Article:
CCAIM Seminar Series – Dr. David Ascher, University of Queensland

Topic: Unravelling the molecular mechanisms behind mutations and their link to phenotypes using graph-based signatures
For this event, Prof. Ascher is hosted by Prof. Andres Floto of the University of Cambridge, Co-Director of the Cambridge Centre for AI in Medicine (CCAIM).
• Structural bioinformatics tools (freely available): http://biosig.unimelb.edu.au/biosig/tools
• University of Queensland School of Chemistry and Molecular Biosciences: https://scmb.uq.edu.au/
• Baker Institute: https://baker.edu.au/research/staff/david-ascher
• CCAIM: https://ccaim.cam.ac.uk/
About the speaker

Professor David Ascher is a National Health and Medical Research Council (NHMRC) Investigator, Deputy Director of Biotechnology at the University of Queensland, and Head of Computational Biology and Clinical Informatics at the Baker Institute and Systems and Computational Biology at Bio21 Institute. He is an Associate Editor of Progress in Biophysics & Molecular Biology and Frontiers in Bioinformatics, and holds positions at FIOCRUZ (Brazil), and the Tuscany University Network (Italy).

Prof. Ascher's research focuses on leveraging computational and experimental approaches to guide rational development, optimisation and validation of the next generation of drugs, biologics and agrochemicals. He has pioneered the development of the most comprehensive computational platform (including 43 widely used programs) for assessing the molecular consequences of coding variants and modelling and optimising small molecule pharmacokinetics and biological activity (receiving more than 6 million hits yearly). These methods have been incorporated and implemented into industry pipelines and translated to guide diagnosis, management and treatment of a number of hereditary diseases, rare cancers and drug resistant infections across Europe, Africa, South America and Australia.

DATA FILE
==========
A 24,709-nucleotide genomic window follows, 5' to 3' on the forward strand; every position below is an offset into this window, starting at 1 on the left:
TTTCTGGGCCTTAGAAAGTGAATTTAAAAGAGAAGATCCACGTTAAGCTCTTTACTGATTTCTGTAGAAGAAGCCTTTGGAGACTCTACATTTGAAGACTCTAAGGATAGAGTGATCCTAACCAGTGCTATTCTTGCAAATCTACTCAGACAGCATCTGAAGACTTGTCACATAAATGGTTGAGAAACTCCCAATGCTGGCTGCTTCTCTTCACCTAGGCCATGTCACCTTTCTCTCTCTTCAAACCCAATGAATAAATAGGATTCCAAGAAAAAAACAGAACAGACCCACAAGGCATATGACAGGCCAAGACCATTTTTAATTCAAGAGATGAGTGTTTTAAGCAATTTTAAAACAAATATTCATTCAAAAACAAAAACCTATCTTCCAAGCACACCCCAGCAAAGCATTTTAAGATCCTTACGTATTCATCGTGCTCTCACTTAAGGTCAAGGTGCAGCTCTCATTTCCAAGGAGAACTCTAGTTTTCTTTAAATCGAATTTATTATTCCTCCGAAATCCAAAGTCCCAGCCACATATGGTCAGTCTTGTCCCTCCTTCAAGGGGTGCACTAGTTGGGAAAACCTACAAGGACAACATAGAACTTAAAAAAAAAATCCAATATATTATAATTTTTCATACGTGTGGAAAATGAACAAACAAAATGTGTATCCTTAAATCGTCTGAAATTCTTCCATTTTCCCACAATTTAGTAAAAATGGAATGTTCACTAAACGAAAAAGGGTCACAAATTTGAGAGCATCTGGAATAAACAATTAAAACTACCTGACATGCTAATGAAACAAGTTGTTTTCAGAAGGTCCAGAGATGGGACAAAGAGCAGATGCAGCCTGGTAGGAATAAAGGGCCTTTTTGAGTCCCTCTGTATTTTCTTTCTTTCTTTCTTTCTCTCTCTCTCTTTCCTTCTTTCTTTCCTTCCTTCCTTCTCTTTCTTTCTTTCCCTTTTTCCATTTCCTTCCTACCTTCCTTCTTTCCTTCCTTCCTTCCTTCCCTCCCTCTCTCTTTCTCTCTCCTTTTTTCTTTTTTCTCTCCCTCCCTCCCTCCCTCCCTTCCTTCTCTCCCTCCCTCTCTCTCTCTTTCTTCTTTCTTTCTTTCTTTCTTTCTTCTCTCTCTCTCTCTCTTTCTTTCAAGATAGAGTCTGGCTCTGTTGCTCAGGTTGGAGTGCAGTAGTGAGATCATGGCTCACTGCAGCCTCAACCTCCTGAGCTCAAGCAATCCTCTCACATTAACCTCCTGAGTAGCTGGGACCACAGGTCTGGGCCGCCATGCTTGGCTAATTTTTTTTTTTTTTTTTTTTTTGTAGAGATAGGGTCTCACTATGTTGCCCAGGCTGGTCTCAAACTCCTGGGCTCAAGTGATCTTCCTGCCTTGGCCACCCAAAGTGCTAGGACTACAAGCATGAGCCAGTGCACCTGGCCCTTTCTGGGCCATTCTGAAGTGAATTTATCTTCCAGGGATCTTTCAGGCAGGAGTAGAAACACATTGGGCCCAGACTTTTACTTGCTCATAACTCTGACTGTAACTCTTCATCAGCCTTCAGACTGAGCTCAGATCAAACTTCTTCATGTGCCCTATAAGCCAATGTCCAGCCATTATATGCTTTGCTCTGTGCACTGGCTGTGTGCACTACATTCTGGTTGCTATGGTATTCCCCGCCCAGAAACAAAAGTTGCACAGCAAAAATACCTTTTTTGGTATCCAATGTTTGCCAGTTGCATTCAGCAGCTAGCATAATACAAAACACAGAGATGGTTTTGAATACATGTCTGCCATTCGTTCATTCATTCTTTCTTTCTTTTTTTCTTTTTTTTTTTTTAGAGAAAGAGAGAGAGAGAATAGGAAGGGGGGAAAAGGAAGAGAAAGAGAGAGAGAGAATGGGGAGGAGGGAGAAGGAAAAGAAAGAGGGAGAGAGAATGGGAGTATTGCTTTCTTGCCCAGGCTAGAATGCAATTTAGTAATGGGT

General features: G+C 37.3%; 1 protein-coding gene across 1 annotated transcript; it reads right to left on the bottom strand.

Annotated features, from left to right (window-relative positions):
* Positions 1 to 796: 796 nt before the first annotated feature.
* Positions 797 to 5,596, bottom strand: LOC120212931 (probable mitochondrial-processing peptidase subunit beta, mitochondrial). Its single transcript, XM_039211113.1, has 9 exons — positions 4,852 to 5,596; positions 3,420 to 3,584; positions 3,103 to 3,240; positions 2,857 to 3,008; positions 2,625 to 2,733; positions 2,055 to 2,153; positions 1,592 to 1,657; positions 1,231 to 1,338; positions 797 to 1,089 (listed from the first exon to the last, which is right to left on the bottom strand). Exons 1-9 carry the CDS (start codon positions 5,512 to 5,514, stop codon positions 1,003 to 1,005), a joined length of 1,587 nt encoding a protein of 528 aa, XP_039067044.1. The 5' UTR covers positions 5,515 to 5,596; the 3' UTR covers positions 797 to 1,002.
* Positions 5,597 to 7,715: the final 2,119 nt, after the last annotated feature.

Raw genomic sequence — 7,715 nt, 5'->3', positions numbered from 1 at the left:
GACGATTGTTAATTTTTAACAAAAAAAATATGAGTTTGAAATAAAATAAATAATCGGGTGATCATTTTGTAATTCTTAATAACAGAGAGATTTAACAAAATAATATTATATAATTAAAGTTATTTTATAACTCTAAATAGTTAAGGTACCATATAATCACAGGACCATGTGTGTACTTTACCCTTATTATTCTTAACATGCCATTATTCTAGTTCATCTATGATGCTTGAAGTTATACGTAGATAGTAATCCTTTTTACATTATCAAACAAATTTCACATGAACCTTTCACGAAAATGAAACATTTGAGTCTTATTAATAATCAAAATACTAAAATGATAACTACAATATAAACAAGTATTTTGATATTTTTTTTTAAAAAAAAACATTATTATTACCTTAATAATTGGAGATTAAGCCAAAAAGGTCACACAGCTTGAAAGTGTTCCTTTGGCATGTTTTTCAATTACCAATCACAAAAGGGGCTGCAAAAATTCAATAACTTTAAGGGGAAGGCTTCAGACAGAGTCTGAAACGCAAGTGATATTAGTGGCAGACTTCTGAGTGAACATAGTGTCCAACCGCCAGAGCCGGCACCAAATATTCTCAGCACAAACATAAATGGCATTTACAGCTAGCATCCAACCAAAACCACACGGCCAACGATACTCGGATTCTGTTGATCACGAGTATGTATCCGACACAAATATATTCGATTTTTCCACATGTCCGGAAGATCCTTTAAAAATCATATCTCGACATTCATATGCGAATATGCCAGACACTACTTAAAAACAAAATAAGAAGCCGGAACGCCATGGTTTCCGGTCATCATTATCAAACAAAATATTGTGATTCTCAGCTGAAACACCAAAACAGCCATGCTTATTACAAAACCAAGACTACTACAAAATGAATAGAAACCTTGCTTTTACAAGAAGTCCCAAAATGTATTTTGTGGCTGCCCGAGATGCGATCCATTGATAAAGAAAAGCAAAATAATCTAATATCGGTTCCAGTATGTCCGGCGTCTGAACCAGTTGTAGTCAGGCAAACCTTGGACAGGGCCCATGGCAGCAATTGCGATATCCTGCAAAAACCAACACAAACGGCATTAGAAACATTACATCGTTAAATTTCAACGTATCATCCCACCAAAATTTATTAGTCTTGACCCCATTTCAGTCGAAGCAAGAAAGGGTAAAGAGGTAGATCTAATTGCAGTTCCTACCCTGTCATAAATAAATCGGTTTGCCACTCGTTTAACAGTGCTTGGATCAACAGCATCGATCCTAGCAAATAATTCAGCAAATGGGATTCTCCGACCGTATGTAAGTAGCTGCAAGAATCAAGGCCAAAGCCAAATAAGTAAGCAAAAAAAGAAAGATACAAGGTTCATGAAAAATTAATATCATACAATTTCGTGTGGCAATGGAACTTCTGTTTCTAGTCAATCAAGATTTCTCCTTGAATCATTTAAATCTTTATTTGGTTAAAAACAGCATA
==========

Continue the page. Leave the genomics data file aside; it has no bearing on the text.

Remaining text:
Details of presentation

The vast majority of coding variants are rare, and assessment of the contribution of rare variants is hampered by low statistical power and limited functional data. Missense mutations can be particularly challenging due to their subtle changes to protein sequence. Elucidating the molecular mechanisms linking a mutation’s impact with phenotype is very often non-trivial, and functional interpretation of mutation data has consequently lagged behind generation of the data from modern high-throughput techniques. This is complicated by the multitude of effects a mutation may have on a proteins function.

We have developed a comprehensive computational platform that uses graph-based signatures to represent the wild-type environment of a residue in order to predict the structural and functional effects of mutations. This platform has been used to explore the effects of genetic disease and drug resistance mutations on protein folding, stability, dynamics and interactions, and their links to mutational tolerance and phenotypes. Mutations leading to larger molecular consequences, tended to be rarer, and needed the presence of compensatory mutations balancing these fitness costs to become fixed in a population.

We have now successfully clinically translated methods that use insights on the 3D effects of mutations to guide patient risk management in genetic diseases (VHL Syndrome and Alkaptonuria), and in the pre-emptive detection of drug resistance mutations in tuberculosis (rifampicin and pyrazinamide resistance). It has also been applied as part of the HIT-TB and MM4TB programs to guide development of drugs less prone to resistance.

This work has highlighted that structural bioinformatics tools, when applied in a systematic, integrated way, can provide a powerful and scalable approach for predicting structural and functional consequences of mutations in order to reveal molecular mechanisms leading to clinical and experimental phenotypes. These computational tools are freely available: http://biosig.unimelb.edu.au/biosig/tools.
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